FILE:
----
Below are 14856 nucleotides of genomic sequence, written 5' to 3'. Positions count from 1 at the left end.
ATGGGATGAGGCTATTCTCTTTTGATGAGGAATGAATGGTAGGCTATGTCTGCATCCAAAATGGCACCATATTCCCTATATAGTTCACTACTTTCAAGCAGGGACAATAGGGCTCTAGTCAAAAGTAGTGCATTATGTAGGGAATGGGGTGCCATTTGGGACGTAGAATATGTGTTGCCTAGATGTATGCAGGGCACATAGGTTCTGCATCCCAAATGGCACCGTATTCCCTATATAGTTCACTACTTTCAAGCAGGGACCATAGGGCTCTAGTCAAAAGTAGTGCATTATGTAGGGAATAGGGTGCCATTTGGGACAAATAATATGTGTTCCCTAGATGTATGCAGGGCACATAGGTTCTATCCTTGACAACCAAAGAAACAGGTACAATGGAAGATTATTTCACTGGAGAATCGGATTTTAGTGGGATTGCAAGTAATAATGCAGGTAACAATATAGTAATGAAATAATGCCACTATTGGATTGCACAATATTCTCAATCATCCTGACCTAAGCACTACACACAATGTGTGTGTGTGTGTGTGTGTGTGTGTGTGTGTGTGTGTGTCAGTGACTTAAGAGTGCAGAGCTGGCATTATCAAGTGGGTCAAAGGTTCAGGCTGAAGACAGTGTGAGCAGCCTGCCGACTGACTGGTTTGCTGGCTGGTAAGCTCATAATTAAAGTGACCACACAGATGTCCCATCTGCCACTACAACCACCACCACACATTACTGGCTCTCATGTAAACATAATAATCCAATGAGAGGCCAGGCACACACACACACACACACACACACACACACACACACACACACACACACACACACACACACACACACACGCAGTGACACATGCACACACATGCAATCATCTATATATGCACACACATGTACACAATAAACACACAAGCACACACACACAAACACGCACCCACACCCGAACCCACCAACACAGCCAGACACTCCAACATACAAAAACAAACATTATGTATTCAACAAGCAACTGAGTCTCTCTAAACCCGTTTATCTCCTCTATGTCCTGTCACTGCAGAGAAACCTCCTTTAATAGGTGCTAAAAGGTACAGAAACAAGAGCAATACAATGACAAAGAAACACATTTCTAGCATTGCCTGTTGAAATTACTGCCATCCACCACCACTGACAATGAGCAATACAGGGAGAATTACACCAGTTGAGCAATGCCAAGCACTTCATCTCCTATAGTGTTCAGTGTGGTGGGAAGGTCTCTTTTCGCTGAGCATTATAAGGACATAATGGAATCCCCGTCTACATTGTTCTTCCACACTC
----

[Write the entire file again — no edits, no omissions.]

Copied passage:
Below are 14856 nucleotides of genomic sequence, written 5' to 3'. Positions count from 1 at the left end.
ATGGGATGAGGCTATTCTCTTTTGATGAGGAATGAATGGTAGGCTATGTCTGCATCCAAAATGGCACCATATTCCCTATATAGTTCACTACTTTCAAGCAGGGACAATAGGGCTCTAGTCAAAAGTAGTGCATTATGTAGGGAATGGGGTGCCATTTGGGACGTAGAATATGTGTTGCCTAGATGTATGCAGGGCACATAGGTTCTGCATCCCAAATGGCACCGTATTCCCTATATAGTTCACTACTTTCAAGCAGGGACCATAGGGCTCTAGTCAAAAGTAGTGCATTATGTAGGGAATAGGGTGCCATTTGGGACAAATAATATGTGTTCCCTAGATGTATGCAGGGCACATAGGTTCTATCCTTGACAACCAAAGAAACAGGTACAATGGAAGATTATTTCACTGGAGAATCGGATTTTAGTGGGATTGCAAGTAATAATGCAGGTAACAATATAGTAATGAAATAATGCCACTATTGGATTGCACAATATTCTCAATCATCCTGACCTAAGCACTACACACAATGTGTGTGTGTGTGTGTGTGTGTGTGTGTGTGTGTGTGTGTCAGTGACTTAAGAGTGCAGAGCTGGCATTATCAAGTGGGTCAAAGGTTCAGGCTGAAGACAGTGTGAGCAGCCTGCCGACTGACTGGTTTGCTGGCTGGTAAGCTCATAATTAAAGTGACCACACAGATGTCCCATCTGCCACTACAACCACCACCACACATTACTGGCTCTCATGTAAACATAATAATCCAATGAGAGGCCAGGCACACACACACACACACACACACACACACACACACACACACACACACACACACACACACACACACACACGCAGTGACACATGCACACACATGCAATCATCTATATATGCACACACATGTACACAATAAACACACAAGCACACACACACAAACACGCACCCACACCCGAACCCACCAACACAGCCAGACACTCCAACATACAAAAACAAACATTATGTATTCAACAAGCAACTGAGTCTCTCTAAACCCGTTTATCTCCTCTATGTCCTGTCACTGCAGAGAAACCTCCTTTAATAGGTGCTAAAAGGTACAGAAACAAGAGCAATACAATGACAAAGAAACACATTTCTAGCATTGCCTGTTGAAATTACTGCCATCCACCACCACTGACAATGAGCAATACAGGGAGAATTACACCAGTTGAGCAATGCCAAGCACTTCATCTCCTATAGTGTTCAGTGTGGTGGGAAGGTCTCTTTTCGCTGAGCATTATAAGGACATAATGGAATCCCCGTCTACATTGTTCTTCCACACTC